When something really matters to President Obama, he is able to send a powerful message. He made it very clear, for example, that gay issues are important to him when he was careful to highlight gay athletes in picking a delegation to the Olympics. Message sent and received.

So it was painfully clear from his brief and perfunctory remarks last week that he’s just not into the Ukrainian situation. Fox showed the president, who had sleepwalked through his statement on Russia and the Ukraine, coming alive later that afternoon at a Democratic fundraiser.

The world has not behaved the way President Obama expected it would, and it’s unclear if he even recognizes how seriously inadequate was his worldview. But, oddly enough, the Washington Post editorial board appears finally to be coming to the unpleasant truth that President Obama may not be all that he was cracked up to be on the international front:

 For five years, President Obama has led a foreign policy based more on how he thinks the world should operate than on reality. It was a world in whichthe tide of war is receding” and the United States could, without much risk, radically reduce the size of its armed forces. Other leaders, in this vision, would behave rationally and in the interest of their people and the world. Invasions, brute force, great-power games and shifting alliances — these were things of the past. Secretary of State John F. Kerry displayed this mindset on ABC’s “This Week” Sunday when he said, of Russia’s invasion of neighboring Ukraine, “It’s a 19th century act in the 21st century.”

That’s a nice thought, and we all know what he means. … Unfortunately, Russian President Vladimir Putin has not received the memo on 21st-century behavior.

Ironically, what has made President Obama such a disastrous player on the international stage is the very thing that endeared him to so many “enlightened” voters, especially in 2008: he is the quintessential projection of the values of our academy.

Walter Russell Meade suggests that the president and Washington’s current crop of policy “experts” simply were not prepared by their studies in the nation's top schools for the harsh reality of the world as it, alas, is:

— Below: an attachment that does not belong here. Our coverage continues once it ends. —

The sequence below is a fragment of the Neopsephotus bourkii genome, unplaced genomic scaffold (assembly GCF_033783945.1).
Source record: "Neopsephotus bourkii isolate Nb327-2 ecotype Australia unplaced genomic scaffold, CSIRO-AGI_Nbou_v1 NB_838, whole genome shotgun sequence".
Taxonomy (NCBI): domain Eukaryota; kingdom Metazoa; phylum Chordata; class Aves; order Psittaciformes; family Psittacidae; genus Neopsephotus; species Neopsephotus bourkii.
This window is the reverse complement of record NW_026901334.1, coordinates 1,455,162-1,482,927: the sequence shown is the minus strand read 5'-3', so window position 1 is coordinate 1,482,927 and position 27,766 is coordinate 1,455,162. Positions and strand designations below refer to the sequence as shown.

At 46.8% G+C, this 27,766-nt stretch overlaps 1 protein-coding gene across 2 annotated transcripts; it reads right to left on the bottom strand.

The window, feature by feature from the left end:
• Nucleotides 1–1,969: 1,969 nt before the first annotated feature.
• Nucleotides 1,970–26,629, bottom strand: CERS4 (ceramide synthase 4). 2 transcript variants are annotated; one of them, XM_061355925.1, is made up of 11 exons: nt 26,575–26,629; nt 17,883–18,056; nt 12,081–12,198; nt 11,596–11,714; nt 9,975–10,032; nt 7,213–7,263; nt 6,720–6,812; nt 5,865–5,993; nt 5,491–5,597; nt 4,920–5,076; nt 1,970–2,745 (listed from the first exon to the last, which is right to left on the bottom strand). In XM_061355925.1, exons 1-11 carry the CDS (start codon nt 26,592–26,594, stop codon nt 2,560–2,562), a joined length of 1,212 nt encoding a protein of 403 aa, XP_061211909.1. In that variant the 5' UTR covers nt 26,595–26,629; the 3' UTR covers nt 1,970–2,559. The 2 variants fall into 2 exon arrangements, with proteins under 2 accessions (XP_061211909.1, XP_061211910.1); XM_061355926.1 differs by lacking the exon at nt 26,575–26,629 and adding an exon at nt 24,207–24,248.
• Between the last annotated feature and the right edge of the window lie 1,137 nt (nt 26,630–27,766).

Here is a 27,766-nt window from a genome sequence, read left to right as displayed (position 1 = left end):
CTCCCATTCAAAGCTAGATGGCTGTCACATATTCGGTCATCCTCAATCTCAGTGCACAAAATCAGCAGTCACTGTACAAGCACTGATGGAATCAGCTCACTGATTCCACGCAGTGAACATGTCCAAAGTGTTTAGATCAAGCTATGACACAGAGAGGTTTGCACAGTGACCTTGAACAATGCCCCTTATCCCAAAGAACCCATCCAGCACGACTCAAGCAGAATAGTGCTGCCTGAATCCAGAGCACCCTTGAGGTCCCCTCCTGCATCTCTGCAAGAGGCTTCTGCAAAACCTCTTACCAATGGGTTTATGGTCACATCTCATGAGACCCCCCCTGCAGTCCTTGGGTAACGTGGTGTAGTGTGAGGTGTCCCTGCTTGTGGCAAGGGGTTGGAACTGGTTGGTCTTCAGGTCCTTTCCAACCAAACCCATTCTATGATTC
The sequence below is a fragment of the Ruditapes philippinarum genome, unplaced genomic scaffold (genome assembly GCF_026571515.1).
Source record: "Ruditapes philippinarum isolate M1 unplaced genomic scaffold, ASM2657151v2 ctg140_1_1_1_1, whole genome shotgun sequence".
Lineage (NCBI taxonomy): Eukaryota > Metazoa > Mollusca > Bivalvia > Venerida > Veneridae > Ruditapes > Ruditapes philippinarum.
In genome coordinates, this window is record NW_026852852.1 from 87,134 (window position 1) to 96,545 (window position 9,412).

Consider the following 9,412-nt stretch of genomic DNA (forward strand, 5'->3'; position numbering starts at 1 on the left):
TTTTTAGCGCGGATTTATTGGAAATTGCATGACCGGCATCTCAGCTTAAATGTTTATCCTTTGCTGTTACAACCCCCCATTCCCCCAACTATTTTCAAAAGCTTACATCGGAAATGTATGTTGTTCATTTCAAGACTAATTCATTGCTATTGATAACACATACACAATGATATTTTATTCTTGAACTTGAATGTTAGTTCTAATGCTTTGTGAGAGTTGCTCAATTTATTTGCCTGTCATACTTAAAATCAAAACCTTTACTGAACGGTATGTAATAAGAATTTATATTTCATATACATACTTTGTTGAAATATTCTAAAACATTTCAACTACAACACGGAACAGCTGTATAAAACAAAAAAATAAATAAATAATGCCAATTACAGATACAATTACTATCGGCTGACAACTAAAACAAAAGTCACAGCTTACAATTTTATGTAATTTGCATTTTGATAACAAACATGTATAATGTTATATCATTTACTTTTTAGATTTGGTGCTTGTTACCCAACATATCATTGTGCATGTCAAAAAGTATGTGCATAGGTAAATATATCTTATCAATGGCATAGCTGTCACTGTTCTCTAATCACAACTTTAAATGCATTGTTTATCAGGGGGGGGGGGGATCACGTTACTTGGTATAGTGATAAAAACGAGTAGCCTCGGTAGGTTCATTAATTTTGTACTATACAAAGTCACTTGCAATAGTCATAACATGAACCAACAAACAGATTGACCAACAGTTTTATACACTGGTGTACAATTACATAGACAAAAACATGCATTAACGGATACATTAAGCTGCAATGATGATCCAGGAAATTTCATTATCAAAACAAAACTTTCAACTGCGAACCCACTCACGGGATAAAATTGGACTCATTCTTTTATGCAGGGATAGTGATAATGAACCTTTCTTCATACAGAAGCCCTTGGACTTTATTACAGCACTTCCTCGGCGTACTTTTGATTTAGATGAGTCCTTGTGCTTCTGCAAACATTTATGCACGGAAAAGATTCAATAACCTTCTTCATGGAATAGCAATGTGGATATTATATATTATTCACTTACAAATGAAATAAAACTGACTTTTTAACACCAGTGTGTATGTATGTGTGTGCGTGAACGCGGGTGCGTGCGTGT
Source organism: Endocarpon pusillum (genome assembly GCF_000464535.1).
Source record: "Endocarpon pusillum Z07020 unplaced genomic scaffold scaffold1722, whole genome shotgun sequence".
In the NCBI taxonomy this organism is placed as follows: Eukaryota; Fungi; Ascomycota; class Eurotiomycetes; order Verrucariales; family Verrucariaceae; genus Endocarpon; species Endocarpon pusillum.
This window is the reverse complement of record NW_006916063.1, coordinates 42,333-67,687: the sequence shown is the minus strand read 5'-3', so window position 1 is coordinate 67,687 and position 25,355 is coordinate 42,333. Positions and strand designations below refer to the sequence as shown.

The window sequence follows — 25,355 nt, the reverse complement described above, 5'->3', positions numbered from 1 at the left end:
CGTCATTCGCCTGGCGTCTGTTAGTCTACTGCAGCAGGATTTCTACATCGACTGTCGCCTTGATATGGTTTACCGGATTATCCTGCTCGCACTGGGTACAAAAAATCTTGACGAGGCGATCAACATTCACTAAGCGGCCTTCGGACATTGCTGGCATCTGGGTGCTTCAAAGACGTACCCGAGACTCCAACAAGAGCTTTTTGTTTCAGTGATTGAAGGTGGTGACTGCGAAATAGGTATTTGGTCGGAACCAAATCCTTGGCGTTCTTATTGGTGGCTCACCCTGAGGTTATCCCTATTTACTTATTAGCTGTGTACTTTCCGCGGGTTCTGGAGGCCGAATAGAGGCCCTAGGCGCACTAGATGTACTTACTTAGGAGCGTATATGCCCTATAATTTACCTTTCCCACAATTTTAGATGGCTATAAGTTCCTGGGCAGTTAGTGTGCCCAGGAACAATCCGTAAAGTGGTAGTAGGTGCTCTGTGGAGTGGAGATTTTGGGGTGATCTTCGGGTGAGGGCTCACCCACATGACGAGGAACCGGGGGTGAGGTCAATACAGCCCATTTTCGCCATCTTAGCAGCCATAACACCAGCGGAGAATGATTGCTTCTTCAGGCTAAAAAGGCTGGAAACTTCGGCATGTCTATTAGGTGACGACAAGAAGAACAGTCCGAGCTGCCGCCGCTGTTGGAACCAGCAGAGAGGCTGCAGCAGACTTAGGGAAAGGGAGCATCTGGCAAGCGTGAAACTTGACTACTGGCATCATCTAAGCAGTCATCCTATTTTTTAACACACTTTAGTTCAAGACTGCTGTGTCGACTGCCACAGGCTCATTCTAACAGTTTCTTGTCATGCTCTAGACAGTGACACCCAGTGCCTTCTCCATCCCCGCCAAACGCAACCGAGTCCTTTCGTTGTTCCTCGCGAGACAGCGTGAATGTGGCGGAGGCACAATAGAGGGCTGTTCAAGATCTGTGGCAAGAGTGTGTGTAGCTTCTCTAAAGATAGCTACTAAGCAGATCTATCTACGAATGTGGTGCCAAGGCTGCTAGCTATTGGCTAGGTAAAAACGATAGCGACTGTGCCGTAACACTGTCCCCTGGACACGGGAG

Nobody, including us, is infallible about the future. Giving the public your best thoughts about where things are headed is all a poor pundit (or government analyst) can do. But this massive intellectual breakdown has a lot to do with a common American mindset that is especially built into our intellectual and chattering classes. Well educated, successful and reasonably liberal minded Americans find it very hard to believe that other people actually see the world in different ways. They can see that Vladimir Putin is not a stupid man and that many of his Russian officials are sophisticated and seasoned observers of the world scene. American experts and academics assume that smart people everywhere must want the same things and reach the same conclusions about the way the world works.

How many times did foolishly confident American experts and officials come out with some variant of the phrase “We all share a common interest in a stable and prosperous Ukraine.” We may think that’s true, but Putin doesn’t.

We blame this in part on the absence of true intellectual and ideological diversity in so much of the academy, the policy world and the mainstream media. Most college kids at good schools today know many more people from different races and cultural groups than their grandparents did, but they are much less exposed to people who think outside the left-liberal box. How many faithful New York Times readers have no idea what American conservatives think, much less how Russian oligarchs do? Well bred and well read Americans live in an ideological and cultural cocoon and this makes them fatally slow to understand the very different motivations that animate actors ranging from the Tea Party to the Kremlin to, dare we say it, the Supreme Leader and Guide of the Islamic Republic of Iran.

As far as we can tell, the default assumption guiding our political leadership these days is that the people on the other side of the bargaining table (unless they are mindless Tea Party Republicans) are fundamentally reasonable people who see the world as we do, and are motivated by the same things that motivate us. Many people are, of course, guided by an outlook not all that dissimilar from the standard upper middle class gentry American set of progressive ideas. But some aren’t, and when worlds collide, trouble comes.

Too much of the Washington policy establishment looks around the world and sees only reflections of its own enlightened self.

So it turns out that the credentialed ones are actually the insular ones.

There are many things President Obama could do to thwart Putin without firing a shot. Don’t hold your breath. As House Intelligence Chairman Mike Rogers memorably observed yesterday:

Well, I think Putin is playing chess, and I think we're playing marbles.

Candidate Obama proclaimed himself a “citizen of the world.” It has become quite obvious that the American Icarus hadn't the foggiest what that meant.